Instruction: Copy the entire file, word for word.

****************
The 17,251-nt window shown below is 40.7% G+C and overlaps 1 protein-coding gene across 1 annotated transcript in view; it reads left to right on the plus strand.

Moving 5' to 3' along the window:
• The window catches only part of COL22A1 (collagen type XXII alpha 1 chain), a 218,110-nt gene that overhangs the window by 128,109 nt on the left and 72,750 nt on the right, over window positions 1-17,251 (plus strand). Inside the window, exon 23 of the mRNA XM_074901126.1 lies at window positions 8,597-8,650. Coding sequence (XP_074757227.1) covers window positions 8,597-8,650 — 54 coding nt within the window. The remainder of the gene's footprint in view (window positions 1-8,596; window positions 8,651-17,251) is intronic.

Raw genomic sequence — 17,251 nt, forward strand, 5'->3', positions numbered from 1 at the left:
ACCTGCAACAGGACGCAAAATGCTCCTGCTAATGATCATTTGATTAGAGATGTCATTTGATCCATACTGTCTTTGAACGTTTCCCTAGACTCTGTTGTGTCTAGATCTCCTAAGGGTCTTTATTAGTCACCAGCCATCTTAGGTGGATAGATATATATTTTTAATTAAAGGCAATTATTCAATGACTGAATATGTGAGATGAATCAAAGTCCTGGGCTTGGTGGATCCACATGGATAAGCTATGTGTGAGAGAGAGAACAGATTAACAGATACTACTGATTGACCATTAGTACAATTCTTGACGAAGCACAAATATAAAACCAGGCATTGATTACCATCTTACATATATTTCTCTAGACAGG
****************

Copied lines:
The 17,251-nt window shown below is 40.7% G+C and overlaps 1 protein-coding gene across 1 annotated transcript in view; it reads left to right on the plus strand.

Moving 5' to 3' along the window:
• The window catches only part of COL22A1 (collagen type XXII alpha 1 chain), a 218,110-nt gene that overhangs the window by 128,109 nt on the left and 72,750 nt on the right, over window positions 1-17,251 (plus strand). Inside the window, exon 23 of the mRNA XM_074901126.1 lies at window positions 8,597-8,650. Coding sequence (XP_074757227.1) covers window positions 8,597-8,650 — 54 coding nt within the window. The remainder of the gene's footprint in view (window positions 1-8,596; window positions 8,651-17,251) is intronic.

Raw genomic sequence — 17,251 nt, forward strand, 5'->3', positions numbered from 1 at the left:
ACCTGCAACAGGACGCAAAATGCTCCTGCTAATGATCATTTGATTAGAGATGTCATTTGATCCATACTGTCTTTGAACGTTTCCCTAGACTCTGTTGTGTCTAGATCTCCTAAGGGTCTTTATTAGTCACCAGCCATCTTAGGTGGATAGATATATATTTTTAATTAAAGGCAATTATTCAATGACTGAATATGTGAGATGAATCAAAGTCCTGGGCTTGGTGGATCCACATGGATAAGCTATGTGTGAGAGAGAGAACAGATTAACAGATACTACTGATTGACCATTAGTACAATTCTTGACGAAGCACAAATATAAAACCAGGCATTGATTACCATCTTACATATATTTCTCTAGACAGG